If you recap, how fast can we travel once inside 10 miles, the congestion area, just 5 miles per hour? Once we’re outside, to the hospital is an area of 70 miles that we need to travel. So that’s out first route, which is the B120 and our second route, the A424 which incorporates the congestion zone is all the way around there. So 90 miles plus 70 is 160 outside and then 10 miles inside we have to reduce the speed to 5 miles an hour. So we can see there that outside of the congestion zone we can travel at 40 miles an hour, but once inside we can’t travel any more than 5 miles an hour. So that information is crucial to us.

The final route, “The new A11 bypass is dual carriageway and passes the hospital, but although the longest route, you will be able to travel at an average of 70 miles an hour,” so that’s a lot faster. “It is possible to reach the A11 from Flitterby in 10 minutes.” Now that information there, even though it forms part of the third route that is crucial to all the other elements. It is possible to reach the A11 from Flitterby in 10 minutes. Now there’s an important tip there that when you’re actually reading the scenario, some of the information can come towards the end of the scenario that’s relevant to information at the beginning. So let’s go to the map.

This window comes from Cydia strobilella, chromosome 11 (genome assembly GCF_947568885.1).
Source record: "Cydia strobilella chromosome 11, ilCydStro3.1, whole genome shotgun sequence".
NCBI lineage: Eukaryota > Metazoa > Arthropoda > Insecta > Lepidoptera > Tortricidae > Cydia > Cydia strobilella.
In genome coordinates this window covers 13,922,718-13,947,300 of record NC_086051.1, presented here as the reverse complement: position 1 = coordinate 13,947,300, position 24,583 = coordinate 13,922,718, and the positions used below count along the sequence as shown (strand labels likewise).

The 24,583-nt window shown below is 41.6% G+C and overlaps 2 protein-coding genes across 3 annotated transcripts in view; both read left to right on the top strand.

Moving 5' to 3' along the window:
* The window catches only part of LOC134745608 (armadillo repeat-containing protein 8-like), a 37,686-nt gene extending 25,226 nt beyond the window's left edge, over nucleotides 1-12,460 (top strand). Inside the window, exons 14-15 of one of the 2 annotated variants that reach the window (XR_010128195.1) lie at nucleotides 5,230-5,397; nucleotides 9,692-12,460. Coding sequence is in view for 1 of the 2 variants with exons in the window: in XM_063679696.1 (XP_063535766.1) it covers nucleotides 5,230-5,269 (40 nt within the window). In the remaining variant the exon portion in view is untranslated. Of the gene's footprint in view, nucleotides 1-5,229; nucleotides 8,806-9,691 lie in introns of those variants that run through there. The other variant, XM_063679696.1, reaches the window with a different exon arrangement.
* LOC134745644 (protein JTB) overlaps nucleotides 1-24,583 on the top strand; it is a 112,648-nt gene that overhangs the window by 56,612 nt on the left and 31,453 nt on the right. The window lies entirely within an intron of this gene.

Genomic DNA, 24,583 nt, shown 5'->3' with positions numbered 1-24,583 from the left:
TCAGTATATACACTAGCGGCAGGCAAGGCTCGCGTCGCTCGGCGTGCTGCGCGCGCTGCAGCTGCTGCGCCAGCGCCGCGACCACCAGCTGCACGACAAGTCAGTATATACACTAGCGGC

So basically it’s saying from the RNLI Flitterby to the A11 junction, and there it says there the road to A11 junction, it takes 10 minutes. Now, the important part of that information is that you can see from that A11 junction we can access all three routes, both the B120, the A424 and the A11 bypass and that’s going to help us tackle this situation. Okay. So we now understand the three different routes. “You warn the duty driver to stand-by. Unfortunately, you cannot alert the local police on the telephone to make any special arrangements, so there is no way of interrupting the steady but reliable timetable of the gate bridge. The duty officer at nearby RAF Valley tells you the Search and Rescue helicopter is unavailable as it’s on a mission rescuing someone from an oil rig miles out at sea.” Okay. “Your aim is to transport the sailor to the hospital in the quickest time possible.”